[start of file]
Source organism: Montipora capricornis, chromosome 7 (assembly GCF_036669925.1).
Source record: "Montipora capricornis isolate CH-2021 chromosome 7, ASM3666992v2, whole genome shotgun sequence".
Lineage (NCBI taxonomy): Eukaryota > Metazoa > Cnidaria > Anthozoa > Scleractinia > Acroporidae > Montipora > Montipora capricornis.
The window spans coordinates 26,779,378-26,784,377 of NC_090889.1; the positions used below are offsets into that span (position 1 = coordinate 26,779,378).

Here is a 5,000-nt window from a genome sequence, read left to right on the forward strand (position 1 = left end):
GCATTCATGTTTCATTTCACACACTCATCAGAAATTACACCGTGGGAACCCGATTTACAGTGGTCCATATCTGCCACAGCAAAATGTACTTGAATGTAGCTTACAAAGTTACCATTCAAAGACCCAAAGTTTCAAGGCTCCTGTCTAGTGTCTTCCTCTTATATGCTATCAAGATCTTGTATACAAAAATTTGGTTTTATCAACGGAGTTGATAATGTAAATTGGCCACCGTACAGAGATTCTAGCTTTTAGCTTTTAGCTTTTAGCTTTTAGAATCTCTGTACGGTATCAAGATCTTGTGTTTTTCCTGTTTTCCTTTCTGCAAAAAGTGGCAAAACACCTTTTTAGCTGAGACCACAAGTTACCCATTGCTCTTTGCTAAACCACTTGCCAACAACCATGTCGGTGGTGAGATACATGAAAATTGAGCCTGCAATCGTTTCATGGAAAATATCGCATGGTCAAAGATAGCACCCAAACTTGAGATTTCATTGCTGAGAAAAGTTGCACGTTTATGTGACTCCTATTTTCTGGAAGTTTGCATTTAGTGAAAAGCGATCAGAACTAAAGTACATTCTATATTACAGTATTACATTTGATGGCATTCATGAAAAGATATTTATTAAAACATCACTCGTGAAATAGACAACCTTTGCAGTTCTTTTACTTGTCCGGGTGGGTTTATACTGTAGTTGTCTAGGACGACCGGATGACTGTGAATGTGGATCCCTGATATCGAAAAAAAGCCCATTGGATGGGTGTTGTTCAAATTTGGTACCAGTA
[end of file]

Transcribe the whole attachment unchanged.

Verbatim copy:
Source organism: Montipora capricornis, chromosome 7 (assembly GCF_036669925.1).
Source record: "Montipora capricornis isolate CH-2021 chromosome 7, ASM3666992v2, whole genome shotgun sequence".
Lineage (NCBI taxonomy): Eukaryota > Metazoa > Cnidaria > Anthozoa > Scleractinia > Acroporidae > Montipora > Montipora capricornis.
The window spans coordinates 26,779,378-26,784,377 of NC_090889.1; the positions used below are offsets into that span (position 1 = coordinate 26,779,378).

Here is a 5,000-nt window from a genome sequence, read left to right on the forward strand (position 1 = left end):
GCATTCATGTTTCATTTCACACACTCATCAGAAATTACACCGTGGGAACCCGATTTACAGTGGTCCATATCTGCCACAGCAAAATGTACTTGAATGTAGCTTACAAAGTTACCATTCAAAGACCCAAAGTTTCAAGGCTCCTGTCTAGTGTCTTCCTCTTATATGCTATCAAGATCTTGTATACAAAAATTTGGTTTTATCAACGGAGTTGATAATGTAAATTGGCCACCGTACAGAGATTCTAGCTTTTAGCTTTTAGCTTTTAGCTTTTAGAATCTCTGTACGGTATCAAGATCTTGTGTTTTTCCTGTTTTCCTTTCTGCAAAAAGTGGCAAAACACCTTTTTAGCTGAGACCACAAGTTACCCATTGCTCTTTGCTAAACCACTTGCCAACAACCATGTCGGTGGTGAGATACATGAAAATTGAGCCTGCAATCGTTTCATGGAAAATATCGCATGGTCAAAGATAGCACCCAAACTTGAGATTTCATTGCTGAGAAAAGTTGCACGTTTATGTGACTCCTATTTTCTGGAAGTTTGCATTTAGTGAAAAGCGATCAGAACTAAAGTACATTCTATATTACAGTATTACATTTGATGGCATTCATGAAAAGATATTTATTAAAACATCACTCGTGAAATAGACAACCTTTGCAGTTCTTTTACTTGTCCGGGTGGGTTTATACTGTAGTTGTCTAGGACGACCGGATGACTGTGAATGTGGATCCCTGATATCGAAAAAAAGCCCATTGGATGGGTGTTGTTCAAATTTGGTACCAGTA